Marx, G.A.                                                                  NYS Agricultural Experiment Station
Geneva, New York 14456, USA
In 1984 (1) I reported the segregation for orangy pink axil color, a phenotype resembling the effect of b, but which is independent of b. Thus, pink axils are produced in a B (wild-type) background. This observation was reported in an article which focused on seed pigmentation pattern so the subject of axil coloration was noted only in passing, Recently, however, evidence has come to light indicating that the pale axil color at issue here is closely associated with the D locus on chromosome 1.
One of the two segregating populations reported in the 1984 article) was grown in the glasshouse where the segregation for axil color was noted and recorded. Segregation for alleles at the D locus was also noted and recorded but at that time it was not noticed that a strong association existed between Dw and dark (wild-type) axil color on the one hand and Dco and pale axil color on the other. So strong was the association that there were no certain exceptions. A field-grown F2 population deriving from the exact same cross as the glasshouse-grown population also segregated for Dw/Dco and for dark/pale axil color but unfortunately this population was not scored for either segregating trait. However, F3 descendants from individual field-grown F2 plants were grown in the glasshouse and these were scored for Dw-Dco and for axil color. Again, a strong correlation between the two variables was evident.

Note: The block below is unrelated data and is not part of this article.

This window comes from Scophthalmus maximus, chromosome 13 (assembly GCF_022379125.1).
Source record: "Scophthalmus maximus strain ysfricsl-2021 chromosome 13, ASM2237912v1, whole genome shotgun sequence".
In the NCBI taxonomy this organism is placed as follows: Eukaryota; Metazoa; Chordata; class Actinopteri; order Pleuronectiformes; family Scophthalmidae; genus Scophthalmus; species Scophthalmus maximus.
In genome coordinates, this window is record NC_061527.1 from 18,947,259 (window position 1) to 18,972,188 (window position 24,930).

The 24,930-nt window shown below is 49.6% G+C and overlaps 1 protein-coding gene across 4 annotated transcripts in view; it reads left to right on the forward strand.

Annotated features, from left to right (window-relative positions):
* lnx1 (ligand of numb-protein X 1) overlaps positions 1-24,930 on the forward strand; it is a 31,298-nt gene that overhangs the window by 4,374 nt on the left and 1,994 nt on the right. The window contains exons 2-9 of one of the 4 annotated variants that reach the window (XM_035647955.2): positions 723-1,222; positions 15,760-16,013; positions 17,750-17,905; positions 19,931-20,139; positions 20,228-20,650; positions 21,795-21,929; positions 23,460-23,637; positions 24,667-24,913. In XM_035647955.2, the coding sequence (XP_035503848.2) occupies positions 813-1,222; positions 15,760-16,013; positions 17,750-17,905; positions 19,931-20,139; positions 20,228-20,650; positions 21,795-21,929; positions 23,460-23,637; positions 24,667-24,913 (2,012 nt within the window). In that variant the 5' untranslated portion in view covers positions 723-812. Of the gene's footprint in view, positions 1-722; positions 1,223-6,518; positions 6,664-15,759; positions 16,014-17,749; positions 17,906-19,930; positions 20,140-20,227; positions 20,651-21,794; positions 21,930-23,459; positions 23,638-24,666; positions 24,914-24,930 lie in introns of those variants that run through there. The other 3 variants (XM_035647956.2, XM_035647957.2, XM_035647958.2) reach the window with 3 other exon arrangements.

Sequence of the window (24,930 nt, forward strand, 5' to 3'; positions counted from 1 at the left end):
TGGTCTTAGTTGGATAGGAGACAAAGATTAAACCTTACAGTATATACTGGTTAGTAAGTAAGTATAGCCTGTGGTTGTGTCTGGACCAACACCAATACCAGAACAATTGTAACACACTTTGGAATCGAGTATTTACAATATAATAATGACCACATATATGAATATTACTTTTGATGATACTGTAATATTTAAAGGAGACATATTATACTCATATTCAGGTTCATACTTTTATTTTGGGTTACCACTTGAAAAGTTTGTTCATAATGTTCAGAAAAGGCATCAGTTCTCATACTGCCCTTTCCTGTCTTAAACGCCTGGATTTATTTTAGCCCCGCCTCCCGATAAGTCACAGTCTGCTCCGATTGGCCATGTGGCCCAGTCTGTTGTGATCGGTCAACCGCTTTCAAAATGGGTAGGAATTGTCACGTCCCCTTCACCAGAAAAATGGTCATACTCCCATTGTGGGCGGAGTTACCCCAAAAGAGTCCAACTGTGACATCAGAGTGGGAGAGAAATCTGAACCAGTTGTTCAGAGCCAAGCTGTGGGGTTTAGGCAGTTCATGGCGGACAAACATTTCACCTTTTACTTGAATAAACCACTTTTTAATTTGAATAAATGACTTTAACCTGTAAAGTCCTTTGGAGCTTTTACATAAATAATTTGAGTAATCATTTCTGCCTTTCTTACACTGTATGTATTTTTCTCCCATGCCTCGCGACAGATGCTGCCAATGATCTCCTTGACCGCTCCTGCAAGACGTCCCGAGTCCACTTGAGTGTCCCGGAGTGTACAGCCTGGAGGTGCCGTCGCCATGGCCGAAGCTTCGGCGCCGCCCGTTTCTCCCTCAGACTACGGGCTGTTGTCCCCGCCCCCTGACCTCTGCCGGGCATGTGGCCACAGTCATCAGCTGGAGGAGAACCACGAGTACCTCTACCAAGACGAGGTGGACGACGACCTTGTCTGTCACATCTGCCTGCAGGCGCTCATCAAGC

Upon tracing the pedigrees of the various lines leading to the cross showing segregation for axil color, it was discovered that the apparent origin of pale axil color in this case is WL 578, a line obtained from Dr. Blixt. WL578 is listed by Blixt as having the following constitution: b k_ pre wb ins st td Dco mifo _s_ gri cal dem mp pa 1 z. I used this line as the type line for pal. Note also that WL 578 also carries b and because of this the axil color is pale. Evidently the action of b obscured the fact that WL 578 also carries the gene that by itself causes pink axils, a gene that is closely linked with the D locus. Linkage rather than pleiotropy is indicated because most Dco lines have wild-type axils in an otherwise wild-type background (i.e. B, Am-1, Am-2 etc.).
It would appear that the D locus and the region in the immediate vicinity is important in the regulation of anthocyanin expression. A relationship between Dw and the presence of basal stem anthocyanin production was documented earlier (2) and since that time the relationship has been seen repeatedly.
In a related matter, a cross that has yielded a wide range of distinct and stable flower color phenotypes has also yielded a line with pale pink flower color but with wild-type axil color and seed spotting.
1.   Marx, G.A. 1984. PNL 16:43-45.
2.   Marx, G.A. and C. Nozzolillo. 1979. PNL 11:25-27.